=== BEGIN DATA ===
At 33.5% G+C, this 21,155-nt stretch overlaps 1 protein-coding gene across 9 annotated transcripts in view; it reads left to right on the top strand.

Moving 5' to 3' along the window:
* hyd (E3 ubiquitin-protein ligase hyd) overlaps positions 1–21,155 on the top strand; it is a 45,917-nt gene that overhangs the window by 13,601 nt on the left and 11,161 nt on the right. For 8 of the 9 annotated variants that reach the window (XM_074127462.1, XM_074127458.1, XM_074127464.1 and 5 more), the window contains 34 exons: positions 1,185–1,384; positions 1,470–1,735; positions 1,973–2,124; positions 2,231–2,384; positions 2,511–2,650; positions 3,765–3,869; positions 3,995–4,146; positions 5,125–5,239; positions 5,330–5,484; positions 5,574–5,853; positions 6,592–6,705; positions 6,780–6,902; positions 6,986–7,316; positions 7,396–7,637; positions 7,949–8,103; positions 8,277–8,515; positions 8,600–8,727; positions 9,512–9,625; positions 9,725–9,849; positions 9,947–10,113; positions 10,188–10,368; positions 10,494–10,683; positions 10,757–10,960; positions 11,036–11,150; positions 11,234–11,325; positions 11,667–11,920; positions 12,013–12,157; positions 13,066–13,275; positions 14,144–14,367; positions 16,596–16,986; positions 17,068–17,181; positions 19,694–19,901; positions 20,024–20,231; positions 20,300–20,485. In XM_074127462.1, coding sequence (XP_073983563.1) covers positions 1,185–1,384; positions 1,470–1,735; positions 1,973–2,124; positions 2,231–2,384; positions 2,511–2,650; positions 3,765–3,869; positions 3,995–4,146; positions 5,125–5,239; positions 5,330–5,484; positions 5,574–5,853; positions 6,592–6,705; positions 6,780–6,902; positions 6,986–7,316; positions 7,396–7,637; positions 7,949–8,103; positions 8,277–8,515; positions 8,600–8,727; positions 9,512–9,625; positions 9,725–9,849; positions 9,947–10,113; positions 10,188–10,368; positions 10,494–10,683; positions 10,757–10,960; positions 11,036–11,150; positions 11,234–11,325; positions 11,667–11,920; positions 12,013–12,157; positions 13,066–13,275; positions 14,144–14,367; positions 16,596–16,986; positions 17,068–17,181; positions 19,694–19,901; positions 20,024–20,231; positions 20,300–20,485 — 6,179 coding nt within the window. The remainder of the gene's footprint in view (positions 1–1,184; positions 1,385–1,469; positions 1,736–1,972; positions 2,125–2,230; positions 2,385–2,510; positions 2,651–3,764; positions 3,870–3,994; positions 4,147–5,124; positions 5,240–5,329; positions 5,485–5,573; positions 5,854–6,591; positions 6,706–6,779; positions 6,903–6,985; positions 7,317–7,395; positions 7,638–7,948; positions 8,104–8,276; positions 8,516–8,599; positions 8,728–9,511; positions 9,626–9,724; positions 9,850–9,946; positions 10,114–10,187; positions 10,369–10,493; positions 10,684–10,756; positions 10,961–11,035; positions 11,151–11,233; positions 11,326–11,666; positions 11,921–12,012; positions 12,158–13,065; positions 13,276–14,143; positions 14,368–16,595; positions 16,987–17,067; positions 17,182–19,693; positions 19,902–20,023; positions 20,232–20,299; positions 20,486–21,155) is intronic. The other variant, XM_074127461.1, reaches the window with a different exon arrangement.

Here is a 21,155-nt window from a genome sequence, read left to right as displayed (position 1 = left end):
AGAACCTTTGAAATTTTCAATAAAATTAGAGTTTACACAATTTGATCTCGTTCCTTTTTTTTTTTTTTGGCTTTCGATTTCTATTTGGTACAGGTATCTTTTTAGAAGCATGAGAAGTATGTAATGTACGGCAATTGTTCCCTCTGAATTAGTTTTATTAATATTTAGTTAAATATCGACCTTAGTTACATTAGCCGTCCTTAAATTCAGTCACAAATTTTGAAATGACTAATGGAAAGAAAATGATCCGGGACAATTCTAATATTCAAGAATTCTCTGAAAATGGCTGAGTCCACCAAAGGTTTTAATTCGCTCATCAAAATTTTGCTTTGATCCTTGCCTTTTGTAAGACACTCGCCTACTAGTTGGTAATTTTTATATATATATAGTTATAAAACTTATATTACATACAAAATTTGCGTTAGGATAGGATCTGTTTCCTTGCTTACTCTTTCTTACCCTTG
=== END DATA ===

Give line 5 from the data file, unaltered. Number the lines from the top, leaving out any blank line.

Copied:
AGAACCTTTGAAATTTTCAATAAAATTAGAGTTTACACAATTTGATCTCGTTCCTTTTTTTTTTTTTTGGCTTTCGATTTCTATTTGGTACAGGTATCTTTTTAGAAGCATGAGAAGTATGTAATGTACGGCAATTGTTCCCTCTGAATTAGTTTTATTAATATTTAGTTAAATATCGACCTTAGTTACATTAGCCGTCCTTAAATTCAGTCACAAATTTTGAAATGACTAATGGAAAGAAAATGATCCGGGACAATTCTAATATTCAAGAATTCTCTGAAAATGGCTGAGTCCACCAAAGGTTTTAATTCGCTCATCAAAATTTTGCTTTGATCCTTGCCTTTTGTAAGACACTCGCCTACTAGTTGGTAATTTTTATATATATATAGTTATAAAACTTATATTACATACAAAATTTGCGTTAGGATAGGATCTGTTTCCTTGCTTACTCTTTCTTACCCTTG